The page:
Consortium members have examined regional workforce data, identified the STEM pathways in which they plan to work, and begun engaging faculty and workforce to redesign gateway courses in STEM majors and ensure alignment with workforce needs. Professional development also will be provided to faculty to improve teaching and learning in STEM fields.
UTEP's community collaborators include Borderplex Alliance, the Council on Regional Economic Expansion & Educational Development (CREEED), El Paso Community College (EPCC), Region 19 Education Service Center and Workforce Solutions Borderplex.
In expressing his organization's commitment, CREEED Board Chairman Richard Castro said, "We believe that our investments should prepare our region's students to thrive in college and be competitive once they join the workforce, especially within sectors such as STEM which show promising job growth and opportunities for advancement." He added that the initiative will make local institutions of higher learning much more attractive and competitive.
The El Paso regional effort aims to train 60 college faculty and four high school teachers; serve more than 1,400 college students and 400 high school students; and produce 200 associate and 1,100 Bachelor of Science in engineering degree holders.
According to Nava, faculty training is essential to the success of this initiative. She referred to a stream of highly regarded studies indicating the need for addressing the way faculty run a classroom by the Department of Labor, National Academy of Engineering, the Bill and Melinda Gates Foundation, the Journal of Women and Minorities in Science and Engineering, Frontiers in Education and the American Educational Research Journal.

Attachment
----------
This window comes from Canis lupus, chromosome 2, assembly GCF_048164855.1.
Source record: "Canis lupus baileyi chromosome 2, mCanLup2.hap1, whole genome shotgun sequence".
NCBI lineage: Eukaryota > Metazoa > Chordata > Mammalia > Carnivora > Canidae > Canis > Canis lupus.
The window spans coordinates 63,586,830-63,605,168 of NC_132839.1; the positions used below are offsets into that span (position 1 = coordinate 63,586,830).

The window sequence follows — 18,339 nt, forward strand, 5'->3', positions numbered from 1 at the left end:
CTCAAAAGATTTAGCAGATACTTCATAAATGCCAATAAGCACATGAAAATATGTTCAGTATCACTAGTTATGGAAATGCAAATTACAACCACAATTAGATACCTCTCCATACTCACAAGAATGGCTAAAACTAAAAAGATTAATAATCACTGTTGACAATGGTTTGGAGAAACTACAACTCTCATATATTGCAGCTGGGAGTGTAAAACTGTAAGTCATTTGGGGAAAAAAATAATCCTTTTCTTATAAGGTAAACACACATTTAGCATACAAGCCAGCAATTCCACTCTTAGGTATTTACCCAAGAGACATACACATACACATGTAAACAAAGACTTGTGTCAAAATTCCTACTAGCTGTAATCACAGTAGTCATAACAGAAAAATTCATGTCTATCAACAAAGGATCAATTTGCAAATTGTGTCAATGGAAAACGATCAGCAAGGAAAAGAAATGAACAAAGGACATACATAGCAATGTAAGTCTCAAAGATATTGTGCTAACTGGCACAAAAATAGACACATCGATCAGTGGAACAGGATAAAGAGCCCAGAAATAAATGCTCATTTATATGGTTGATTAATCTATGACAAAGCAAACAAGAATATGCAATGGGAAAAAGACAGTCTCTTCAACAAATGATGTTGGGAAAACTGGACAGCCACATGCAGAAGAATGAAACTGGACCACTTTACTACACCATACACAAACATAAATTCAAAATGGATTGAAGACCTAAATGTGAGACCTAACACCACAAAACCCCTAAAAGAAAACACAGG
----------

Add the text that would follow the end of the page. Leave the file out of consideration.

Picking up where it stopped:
"The first part of the training is diversity awareness," Nava said. "The second part is [creating] active learning and an engaging environment in the classroom because this literature shows that women like to see what the end result is going to be and to have some sort of justification for what they're doing. So part of the training is going to be to adopt that mindset and to communicate it to the students where we're harnessing math and science for the benefit of mankind. The whole idea is to create activities, projects, teaching styles that are in fact more engaging and less of the lecture and one way of communication."
Olin College, renowned for new approaches to engineering education, will conduct workshops for faculty as part of these training efforts.
The program kicks off on campus with the first trainings in June 2016.
STEM Accelerator is developed in alignment with priorities for education and workforce outlined by the Texas Higher Education Coordinating Board and the Texas Workforce Commission. It is funded through the generosity of The Leona M. and Harry B. Helmsley Charitable Trust, Greater Texas Foundation, CREEED, JP Morgan Chase, and The W.W. Caruth, Jr. Foundation.
The Educate Texas public-private partnership includes major corporations like IBM along with government representation from the Texas Education Agency, the Texas Higher Education Coordinating Board, Texas Workforce Commission, the Office of the Governor and the Texas legislature.
Nonprofit entities in the partnership include the Communities Foundation of Texas, Ford Foundation, Bill & Melinda Gates Foundation, Greater Texas Foundation, The Leona M. and Harry B. Helmsley Charitable Trust, the Houston Endowment, The Kresge Foundation, Lumina Foundation, The Meadows Foundation, TG Texas Guaranteed and the Texas Instruments Foundation.